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Why a shutdown over a wall may actually harm border security

We’ve posted a lot recently about the partial government shutdown currently in effect—and its impacts on immigration-related services. But it’s also worth noting that the president’s shutdown may be working against the very issue he’s attempting to address.

The situation

The shutdown originally began due to the president’s demands for $5.7bn to build a wall dividing Mexico and the U.S. When democrats refused to provide this funding, the president shut down the majority of federal government services.

The federal employees who have continued to work—without pay—during this time are those deemed “essential” to national security. These include members of the Federal Bureau of Investigation (FBI), Drug Enforcement Administration (DEA) and Transportation Security Administration (TSA).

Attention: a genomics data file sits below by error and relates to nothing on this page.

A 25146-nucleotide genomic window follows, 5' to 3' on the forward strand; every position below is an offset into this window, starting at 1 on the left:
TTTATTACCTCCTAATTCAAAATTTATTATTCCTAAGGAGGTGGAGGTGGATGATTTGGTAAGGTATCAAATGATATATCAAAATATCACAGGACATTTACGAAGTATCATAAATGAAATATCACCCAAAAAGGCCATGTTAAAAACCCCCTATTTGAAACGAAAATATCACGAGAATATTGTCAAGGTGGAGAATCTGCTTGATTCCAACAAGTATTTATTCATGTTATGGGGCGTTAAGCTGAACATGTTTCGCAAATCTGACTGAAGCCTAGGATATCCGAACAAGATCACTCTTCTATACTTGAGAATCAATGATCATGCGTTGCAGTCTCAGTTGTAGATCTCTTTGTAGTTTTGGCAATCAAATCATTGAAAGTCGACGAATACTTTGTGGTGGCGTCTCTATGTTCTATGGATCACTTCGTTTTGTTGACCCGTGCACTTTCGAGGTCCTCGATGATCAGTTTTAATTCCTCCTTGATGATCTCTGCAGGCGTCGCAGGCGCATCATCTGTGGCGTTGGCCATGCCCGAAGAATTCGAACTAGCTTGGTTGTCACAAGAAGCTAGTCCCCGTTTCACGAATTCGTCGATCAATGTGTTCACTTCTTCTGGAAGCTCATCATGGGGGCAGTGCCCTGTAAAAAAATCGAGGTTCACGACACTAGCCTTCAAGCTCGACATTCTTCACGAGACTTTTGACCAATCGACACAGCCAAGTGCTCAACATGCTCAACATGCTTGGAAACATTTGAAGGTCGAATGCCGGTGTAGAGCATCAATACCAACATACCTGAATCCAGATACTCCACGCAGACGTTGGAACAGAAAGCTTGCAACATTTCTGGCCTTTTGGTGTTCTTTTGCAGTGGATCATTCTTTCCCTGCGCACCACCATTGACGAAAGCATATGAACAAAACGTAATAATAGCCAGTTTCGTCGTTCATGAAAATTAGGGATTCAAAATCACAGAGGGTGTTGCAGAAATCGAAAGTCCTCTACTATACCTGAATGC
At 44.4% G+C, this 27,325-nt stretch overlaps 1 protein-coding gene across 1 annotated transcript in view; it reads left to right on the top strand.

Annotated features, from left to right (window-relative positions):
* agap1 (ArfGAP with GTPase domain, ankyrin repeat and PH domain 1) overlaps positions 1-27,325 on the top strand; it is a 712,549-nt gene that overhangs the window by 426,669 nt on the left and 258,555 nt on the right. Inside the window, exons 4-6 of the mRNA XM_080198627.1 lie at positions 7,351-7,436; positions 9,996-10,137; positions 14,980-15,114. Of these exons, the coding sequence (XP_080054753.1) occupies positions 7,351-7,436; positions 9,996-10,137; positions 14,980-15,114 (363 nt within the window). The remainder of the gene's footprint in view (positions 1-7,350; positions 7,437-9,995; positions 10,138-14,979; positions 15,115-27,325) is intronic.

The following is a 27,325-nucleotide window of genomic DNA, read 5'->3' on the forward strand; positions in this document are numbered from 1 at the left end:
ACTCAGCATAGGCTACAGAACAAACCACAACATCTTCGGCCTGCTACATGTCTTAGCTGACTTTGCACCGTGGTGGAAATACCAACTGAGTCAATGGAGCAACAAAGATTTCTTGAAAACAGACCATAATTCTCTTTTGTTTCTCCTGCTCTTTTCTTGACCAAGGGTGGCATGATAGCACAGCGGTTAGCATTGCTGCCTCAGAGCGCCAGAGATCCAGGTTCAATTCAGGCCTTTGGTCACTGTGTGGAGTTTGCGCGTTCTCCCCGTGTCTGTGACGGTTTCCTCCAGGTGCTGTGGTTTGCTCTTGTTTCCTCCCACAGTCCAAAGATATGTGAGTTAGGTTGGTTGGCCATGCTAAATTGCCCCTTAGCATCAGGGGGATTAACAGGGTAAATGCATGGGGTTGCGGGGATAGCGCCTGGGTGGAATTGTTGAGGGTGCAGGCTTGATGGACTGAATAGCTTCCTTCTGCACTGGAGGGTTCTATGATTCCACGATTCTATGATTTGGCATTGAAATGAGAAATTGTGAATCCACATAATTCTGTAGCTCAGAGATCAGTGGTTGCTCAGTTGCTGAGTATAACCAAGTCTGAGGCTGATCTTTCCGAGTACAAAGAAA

Financial implications

The average American lives paycheck to paycheck—without even $400 saved up for a rainy day. For most people, going a month without pay is enough to ruin them financially. Entrusting critical national security issues to a group of people who must contend with the prospect of severe debt—or even homelessness—is a recipe for disaster.

Security implications

As a recent study out of the University of Madison-Wisconsin found, employees with serious financial stress in their personal lives are far more distracted on the job—and more likely to make mistakes. When your job is to fight terrorists or drug lords, one mistake can be extremely costly—for yourself and your country.

The president claims to want to bolster national security. But forcing a government shutdown to get a wall is counterproductive. For those concerned about border security, the shutdown may actually be doing more harm than good.

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